JUDY WOODRUFF: Finally tonight: The Supreme Court hears arguments in a case involving overcrowded prisons in California.
Gwen Ifill has the story.
GWEN IFILL: Should California be required to move thousands of inmates out of the state's prisons to relieve drastic overcrowding? That was the question before the Supreme Court today.
Here are the underlying facts. California prisons currently house 144,000 inmates. In 2009, a three-judge panel ordered the state to reduce that number to 110,000 within two years. Yet, even if that goal is met, the system would still hold 30,000 more inmates than it is designed to.
Marcia Coyle of "The National Law Journal" was at the court today for the arguments in this case. And she joins us now.
So, I guess two questions right off the bat: How did the prisons get so crowded and how did this get to the court, Marcia?
MARCIA COYLE, "The National Law Journal": Well, I'm sure there are many factors as to why the prisons are so crowded, but I think a major factor, all would agree, is that the United States and California, as part of that, have -- has very tough sentencing laws, tougher sentencing laws in the last two decades than probably ever before.
I think California may still be what we call a "three strikes, you're out" state. This case that came to the court today that was heard today really stems from two lawsuits, one filed back in 1990 on behalf of mentally ill inmates. The -- the suit charged that California was violating the Eighth Amendment's ban on cruel and unusual punishment, because there was basically no treatment for mentally ill inmates.
The second lawsuit, filed in 2001, was over substandard medical care in general for prison inmates in California.
GWEN IFILL: When you talk about cruel and unusual, were there examples that were brought before the court about the outcome of this overcrowding?
MARCIA COYLE: Yes. There were many examples. And, by the way, California concedes that it -- the conditions within the prisons are not good.
During the arguments, Justice Breyer said he had looked at pictures that were submitted to the court. And he called the pictures horrible, horrible. Justice Sotomayor, in posing questions to California's attorney, Carter Phillips, said, when are you going to get around to this, if not within the two years ordered? When are you going to get around to people sitting in their feces in a dazed state?
So, it was very clear, Gwen, that the court was very much aware of the conditions in the prisons.
GWEN IFILL: So, what are California's options for reducing that kind of overcrowding?
MARCIA COYLE: Well, California, according to its lawyer, Carter Phillips, has made progress, he argued, in the last three to four years.
A receiver was appointed by the courts to oversee this. And he said -- Mr. Phillips said that California has begun new construction of facilities, and it is looking at ways of, not necessarily opening the door, prison doors, but using -- for example, it has used good-time credits, expanding the use of good-time credits in order to release prisons -- prisoners a little earlier.
GWEN IFILL: But isn't that the fear and the argument, in part, that, in order to reduce the population, that many people, especially, you're essentially opening doors?
MARCIA COYLE: Well, the lawyer for the inmates, Mr. Specter, Donald Specter, he said, really, this isn't what you think immediately of as a prison release order, that the doors are going to open. It will happen gradually over a period of years. And, as Mr. Phillips indicated, there are safe ways to do this.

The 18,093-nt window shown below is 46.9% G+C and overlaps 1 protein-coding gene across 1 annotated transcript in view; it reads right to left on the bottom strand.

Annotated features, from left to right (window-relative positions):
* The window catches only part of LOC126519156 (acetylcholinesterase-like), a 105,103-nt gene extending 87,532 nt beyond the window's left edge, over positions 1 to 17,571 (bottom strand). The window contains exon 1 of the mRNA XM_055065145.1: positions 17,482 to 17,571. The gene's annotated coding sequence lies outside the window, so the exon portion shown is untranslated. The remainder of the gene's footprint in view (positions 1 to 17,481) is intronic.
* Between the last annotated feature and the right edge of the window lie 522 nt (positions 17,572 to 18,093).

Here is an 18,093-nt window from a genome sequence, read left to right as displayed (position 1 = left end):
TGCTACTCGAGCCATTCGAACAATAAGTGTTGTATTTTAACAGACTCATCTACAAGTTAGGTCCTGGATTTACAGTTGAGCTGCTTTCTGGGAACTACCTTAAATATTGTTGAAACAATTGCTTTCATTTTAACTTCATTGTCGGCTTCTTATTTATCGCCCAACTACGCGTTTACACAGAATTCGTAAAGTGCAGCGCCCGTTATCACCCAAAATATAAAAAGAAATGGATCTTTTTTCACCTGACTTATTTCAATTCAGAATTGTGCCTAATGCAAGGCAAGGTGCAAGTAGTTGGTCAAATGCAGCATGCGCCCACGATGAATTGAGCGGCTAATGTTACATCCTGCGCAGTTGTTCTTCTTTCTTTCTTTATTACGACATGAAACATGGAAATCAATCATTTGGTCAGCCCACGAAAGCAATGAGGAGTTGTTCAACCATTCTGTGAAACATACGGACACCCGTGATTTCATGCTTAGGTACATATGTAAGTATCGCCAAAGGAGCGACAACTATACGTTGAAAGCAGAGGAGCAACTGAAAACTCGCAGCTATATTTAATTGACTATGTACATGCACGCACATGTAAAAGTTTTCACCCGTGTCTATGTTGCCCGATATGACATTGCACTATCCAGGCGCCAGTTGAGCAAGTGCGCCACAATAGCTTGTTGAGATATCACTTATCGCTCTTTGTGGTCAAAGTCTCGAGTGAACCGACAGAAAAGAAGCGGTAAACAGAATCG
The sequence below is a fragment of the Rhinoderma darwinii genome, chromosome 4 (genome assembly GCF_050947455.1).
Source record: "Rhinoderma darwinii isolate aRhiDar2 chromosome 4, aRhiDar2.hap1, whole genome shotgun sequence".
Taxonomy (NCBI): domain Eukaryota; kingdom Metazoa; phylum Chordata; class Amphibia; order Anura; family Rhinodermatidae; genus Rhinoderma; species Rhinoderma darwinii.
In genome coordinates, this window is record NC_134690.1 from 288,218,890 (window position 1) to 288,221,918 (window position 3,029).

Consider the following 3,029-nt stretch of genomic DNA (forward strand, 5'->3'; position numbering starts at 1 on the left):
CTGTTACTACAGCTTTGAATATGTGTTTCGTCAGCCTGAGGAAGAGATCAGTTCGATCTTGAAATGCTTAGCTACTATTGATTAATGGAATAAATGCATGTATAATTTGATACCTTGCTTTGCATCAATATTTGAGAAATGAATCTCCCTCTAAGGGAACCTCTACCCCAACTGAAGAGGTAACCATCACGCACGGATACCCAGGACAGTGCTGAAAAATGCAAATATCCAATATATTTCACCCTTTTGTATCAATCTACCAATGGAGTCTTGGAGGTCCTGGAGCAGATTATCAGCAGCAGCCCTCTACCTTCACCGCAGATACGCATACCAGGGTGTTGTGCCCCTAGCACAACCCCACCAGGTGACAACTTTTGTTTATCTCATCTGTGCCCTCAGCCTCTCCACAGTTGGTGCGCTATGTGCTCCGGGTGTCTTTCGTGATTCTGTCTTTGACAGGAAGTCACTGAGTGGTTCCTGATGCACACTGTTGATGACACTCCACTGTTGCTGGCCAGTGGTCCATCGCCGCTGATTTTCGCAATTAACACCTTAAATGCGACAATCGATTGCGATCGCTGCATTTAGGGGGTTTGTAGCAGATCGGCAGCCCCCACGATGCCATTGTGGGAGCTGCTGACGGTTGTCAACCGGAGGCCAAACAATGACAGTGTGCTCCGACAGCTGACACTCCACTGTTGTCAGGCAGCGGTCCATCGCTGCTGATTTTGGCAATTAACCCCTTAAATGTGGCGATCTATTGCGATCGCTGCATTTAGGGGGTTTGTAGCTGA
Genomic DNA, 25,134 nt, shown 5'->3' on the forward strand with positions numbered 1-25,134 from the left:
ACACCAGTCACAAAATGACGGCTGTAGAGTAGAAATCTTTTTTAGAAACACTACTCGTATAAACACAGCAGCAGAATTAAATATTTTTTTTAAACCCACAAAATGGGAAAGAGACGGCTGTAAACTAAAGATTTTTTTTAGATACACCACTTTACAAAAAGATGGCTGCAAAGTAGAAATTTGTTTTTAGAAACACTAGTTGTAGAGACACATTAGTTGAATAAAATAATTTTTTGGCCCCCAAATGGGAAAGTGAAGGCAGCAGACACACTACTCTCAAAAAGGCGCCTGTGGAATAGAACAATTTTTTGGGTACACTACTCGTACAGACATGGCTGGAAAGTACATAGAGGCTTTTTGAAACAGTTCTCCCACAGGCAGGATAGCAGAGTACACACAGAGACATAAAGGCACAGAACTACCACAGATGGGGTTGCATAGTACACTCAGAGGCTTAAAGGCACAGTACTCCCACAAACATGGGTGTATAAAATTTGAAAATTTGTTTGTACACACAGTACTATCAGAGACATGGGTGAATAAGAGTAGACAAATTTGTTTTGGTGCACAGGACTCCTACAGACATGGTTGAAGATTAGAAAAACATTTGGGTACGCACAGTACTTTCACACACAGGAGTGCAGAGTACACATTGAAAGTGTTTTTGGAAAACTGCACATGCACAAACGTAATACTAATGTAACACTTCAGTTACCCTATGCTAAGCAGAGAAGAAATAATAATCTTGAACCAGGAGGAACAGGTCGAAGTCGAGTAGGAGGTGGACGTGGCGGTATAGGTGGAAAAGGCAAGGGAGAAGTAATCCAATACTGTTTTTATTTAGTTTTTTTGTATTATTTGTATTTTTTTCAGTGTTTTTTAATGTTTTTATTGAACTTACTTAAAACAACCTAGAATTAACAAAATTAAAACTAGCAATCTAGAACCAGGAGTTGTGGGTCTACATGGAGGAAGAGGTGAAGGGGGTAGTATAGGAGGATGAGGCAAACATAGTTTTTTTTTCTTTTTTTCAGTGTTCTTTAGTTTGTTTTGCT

But I saw two different trains of thought emerging during the arguments. Justices, like Justice Sotomayor, Justice Ginsburg, even Justice Kennedy to a certain extent, expressed a certain amount of impatience. It's been 20 years in the one case, Justice Ginsburg said. There were 70 court orders in the one case, that a number of which had been violated.
She said, how long must a court wait for the state to move forward? Another 20 years?
GWEN IFILL: Where was Justice Alito in all that?
MARCIA COYLE: Justice Alito represented the other side. He pressed the inmates' lawyer, Mr. Specter, about the number that the court had ordered here, in terms of the number of inmates to be released.
He said: If I were a citizen of California, I would be concerned.
And he said that, based on experience in Philadelphia and a brief that had been filed by about 19 other states, he believed that there would be an increase in crime. And he told this lawyer, experts can argue whatever they want. He said: I think that there's going to be an increase in crime if this goes through.
Mr. Specter, though, said that statistics in expert testimony show that hasn't happened in other states that have had to reduce prison populations.
GWEN IFILL: But you mentioned Justice Kennedy. Does he end up kind of in the middle again on this?
MARCIA COYLE: I think he does, because, while he also expressed concern when he was talking with the state's attorney, Mr. Phillips, you know, he said, at some point, a court has to say enough. You have to do something. This is a violation of the Constitution.
On the other hand, he said to the inmates' lawyer: I'm concerned about the number here. Is this narrowly tailored, as required by federal law, to achieve the goal?
GWEN IFILL: And, finally, are there other states watching this as well?
MARCIA COYLE: I think all states will be watching this. I believe this is the first case to get to the Supreme Court under the Prison Litigation Reform Act to look into the authority of a federal court to order this kind of population reduction.
GWEN IFILL: Marcia Coyle, as always, thank you so much.
MARCIA COYLE: My pleasure, Gwen.